This morning over on our sister station WDOS AM730, Big Chuck and Dan discussed old photos and the death of the 1-hour photo.

Listen to the conversation and tell us what you think in the comments.

We got started on this topic when Big Chuck sarcastically asked if I thought the Hubble Telescope was using film or if the photos were digital.

Here's your answer:


That conversation, of course, transgressed into a general discussion of 1-hour photo labs and times of yore. I remember sitting in the car as a youngster, thumbing through the pack of 36 double-print photos my mom had made up at the drug store lab. Those days are gone.

Today's equivalent is spending a few moments swiping your thumb across a smartphone screen and seeing picture after picture slide by. If someone else wants to see a photo, you have to hand the whole phone over, leaving you with nothing left to see.

Anyway, I spent about 15 minutes at a 1-hour photo lab -- one that I didn't even know was in operation -- and had my photo, taken from a thumb drive, printed for a piddly $0.25. It was oddly satisfying to hold something.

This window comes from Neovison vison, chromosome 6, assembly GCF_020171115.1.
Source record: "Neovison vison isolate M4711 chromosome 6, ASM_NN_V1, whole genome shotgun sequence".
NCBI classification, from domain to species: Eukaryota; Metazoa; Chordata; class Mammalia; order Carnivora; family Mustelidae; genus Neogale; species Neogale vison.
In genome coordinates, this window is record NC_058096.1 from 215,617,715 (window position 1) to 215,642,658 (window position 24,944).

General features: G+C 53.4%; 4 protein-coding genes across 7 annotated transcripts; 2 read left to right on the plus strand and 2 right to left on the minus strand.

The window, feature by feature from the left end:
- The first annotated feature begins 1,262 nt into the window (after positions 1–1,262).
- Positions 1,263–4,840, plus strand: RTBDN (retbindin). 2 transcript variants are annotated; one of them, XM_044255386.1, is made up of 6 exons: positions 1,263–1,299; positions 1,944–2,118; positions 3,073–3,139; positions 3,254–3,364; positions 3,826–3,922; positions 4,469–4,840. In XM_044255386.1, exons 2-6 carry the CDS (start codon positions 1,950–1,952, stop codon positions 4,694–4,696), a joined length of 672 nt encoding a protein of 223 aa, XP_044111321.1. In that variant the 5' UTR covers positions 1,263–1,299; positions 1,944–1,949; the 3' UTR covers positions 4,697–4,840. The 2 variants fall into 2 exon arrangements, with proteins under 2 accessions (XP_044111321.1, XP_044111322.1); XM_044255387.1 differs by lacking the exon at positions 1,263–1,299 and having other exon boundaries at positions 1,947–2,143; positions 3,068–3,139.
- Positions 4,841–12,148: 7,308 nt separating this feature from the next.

But, as with anything, there's an app for that old-time feeling. It's called Instagram. What this nifty feature for iPhones and Android phones allows is the user to take any everyday photo and turn into art. It's a hipster's dream. Here's my latest photo, using the 1970 filter:


The only reason I thought of it at all was because of that glass bottle of Coke. It is one of those treasures of American life to enjoy a cold Coke out of a glass bottle. It has been many years since I had the pleasure.

So I whipped out my phone, snapped this gem, set the 1970 filter and away I went. Sure it's not the sharpest image, nor is it the most beautiful.

But whenever you look through a family album, you see it littered with photos of this quality. For me, it evokes memories of family and life before I could create such an image.

I think that's why applications such as Instagram are such a hit. We want so badly the things that have evaporated from daily life. We want material things; we want to look back someday without having to digitally slide through pictures. These applications give us the false sense that, hey, someday I'll still have this great photo of pizza, when days were warm, girls were innocent and a cold Coca-Cola came pouring from a glass bottle.